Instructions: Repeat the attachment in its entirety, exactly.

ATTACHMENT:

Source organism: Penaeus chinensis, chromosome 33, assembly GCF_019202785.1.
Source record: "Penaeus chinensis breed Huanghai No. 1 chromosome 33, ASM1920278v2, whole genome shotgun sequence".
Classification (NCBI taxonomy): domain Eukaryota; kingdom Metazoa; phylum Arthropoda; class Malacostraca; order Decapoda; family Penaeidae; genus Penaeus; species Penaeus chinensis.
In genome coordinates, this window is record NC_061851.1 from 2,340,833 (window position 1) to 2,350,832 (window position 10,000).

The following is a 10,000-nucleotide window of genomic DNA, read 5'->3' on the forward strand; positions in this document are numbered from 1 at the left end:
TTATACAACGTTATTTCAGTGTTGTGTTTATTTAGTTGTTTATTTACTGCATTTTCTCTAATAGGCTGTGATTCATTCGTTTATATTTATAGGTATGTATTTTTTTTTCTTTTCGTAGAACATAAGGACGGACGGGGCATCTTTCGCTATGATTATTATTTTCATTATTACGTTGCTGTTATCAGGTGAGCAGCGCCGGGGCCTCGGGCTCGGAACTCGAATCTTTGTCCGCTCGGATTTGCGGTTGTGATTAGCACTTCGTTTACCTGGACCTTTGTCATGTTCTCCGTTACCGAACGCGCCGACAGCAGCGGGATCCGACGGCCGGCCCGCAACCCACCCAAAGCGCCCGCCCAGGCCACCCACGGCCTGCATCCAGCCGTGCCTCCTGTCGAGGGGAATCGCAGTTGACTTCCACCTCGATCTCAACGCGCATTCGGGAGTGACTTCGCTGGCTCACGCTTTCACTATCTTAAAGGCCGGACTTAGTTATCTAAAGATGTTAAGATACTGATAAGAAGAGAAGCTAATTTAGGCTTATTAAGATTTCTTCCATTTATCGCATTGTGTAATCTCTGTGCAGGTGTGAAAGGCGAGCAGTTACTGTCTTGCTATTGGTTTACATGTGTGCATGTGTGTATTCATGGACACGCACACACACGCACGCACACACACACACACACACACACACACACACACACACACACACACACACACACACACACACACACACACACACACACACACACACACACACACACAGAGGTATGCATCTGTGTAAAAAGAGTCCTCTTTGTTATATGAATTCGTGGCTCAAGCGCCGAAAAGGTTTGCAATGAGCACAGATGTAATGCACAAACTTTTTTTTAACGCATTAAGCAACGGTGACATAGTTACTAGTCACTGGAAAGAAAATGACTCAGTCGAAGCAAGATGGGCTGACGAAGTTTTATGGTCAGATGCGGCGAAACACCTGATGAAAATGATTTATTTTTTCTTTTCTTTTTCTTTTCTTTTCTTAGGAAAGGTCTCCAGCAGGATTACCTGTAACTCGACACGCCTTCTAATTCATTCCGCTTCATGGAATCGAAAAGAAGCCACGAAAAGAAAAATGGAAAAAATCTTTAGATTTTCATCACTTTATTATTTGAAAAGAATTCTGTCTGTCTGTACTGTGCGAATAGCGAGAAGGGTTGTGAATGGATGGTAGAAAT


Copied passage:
Source organism: Penaeus chinensis, chromosome 33, assembly GCF_019202785.1.
Source record: "Penaeus chinensis breed Huanghai No. 1 chromosome 33, ASM1920278v2, whole genome shotgun sequence".
Classification (NCBI taxonomy): domain Eukaryota; kingdom Metazoa; phylum Arthropoda; class Malacostraca; order Decapoda; family Penaeidae; genus Penaeus; species Penaeus chinensis.
In genome coordinates, this window is record NC_061851.1 from 2,340,833 (window position 1) to 2,350,832 (window position 10,000).

The following is a 10,000-nucleotide window of genomic DNA, read 5'->3' on the forward strand; positions in this document are numbered from 1 at the left end:
TTATACAACGTTATTTCAGTGTTGTGTTTATTTAGTTGTTTATTTACTGCATTTTCTCTAATAGGCTGTGATTCATTCGTTTATATTTATAGGTATGTATTTTTTTTTCTTTTCGTAGAACATAAGGACGGACGGGGCATCTTTCGCTATGATTATTATTTTCATTATTACGTTGCTGTTATCAGGTGAGCAGCGCCGGGGCCTCGGGCTCGGAACTCGAATCTTTGTCCGCTCGGATTTGCGGTTGTGATTAGCACTTCGTTTACCTGGACCTTTGTCATGTTCTCCGTTACCGAACGCGCCGACAGCAGCGGGATCCGACGGCCGGCCCGCAACCCACCCAAAGCGCCCGCCCAGGCCACCCACGGCCTGCATCCAGCCGTGCCTCCTGTCGAGGGGAATCGCAGTTGACTTCCACCTCGATCTCAACGCGCATTCGGGAGTGACTTCGCTGGCTCACGCTTTCACTATCTTAAAGGCCGGACTTAGTTATCTAAAGATGTTAAGATACTGATAAGAAGAGAAGCTAATTTAGGCTTATTAAGATTTCTTCCATTTATCGCATTGTGTAATCTCTGTGCAGGTGTGAAAGGCGAGCAGTTACTGTCTTGCTATTGGTTTACATGTGTGCATGTGTGTATTCATGGACACGCACACACACGCACGCACACACACACACACACACACACACACACACACACACACACACACACACACACACACACACACACACACACACACACACACACACACACACACACAGAGGTATGCATCTGTGTAAAAAGAGTCCTCTTTGTTATATGAATTCGTGGCTCAAGCGCCGAAAAGGTTTGCAATGAGCACAGATGTAATGCACAAACTTTTTTTTAACGCATTAAGCAACGGTGACATAGTTACTAGTCACTGGAAAGAAAATGACTCAGTCGAAGCAAGATGGGCTGACGAAGTTTTATGGTCAGATGCGGCGAAACACCTGATGAAAATGATTTATTTTTTCTTTTCTTTTTCTTTTCTTTTCTTAGGAAAGGTCTCCAGCAGGATTACCTGTAACTCGACACGCCTTCTAATTCATTCCGCTTCATGGAATCGAAAAGAAGCCACGAAAAGAAAAATGGAAAAAATCTTTAGATTTTCATCACTTTATTATTTGAAAAGAATTCTGTCTGTCTGTACTGTGCGAATAGCGAGAAGGGTTGTGAATGGATGGTAGAAAT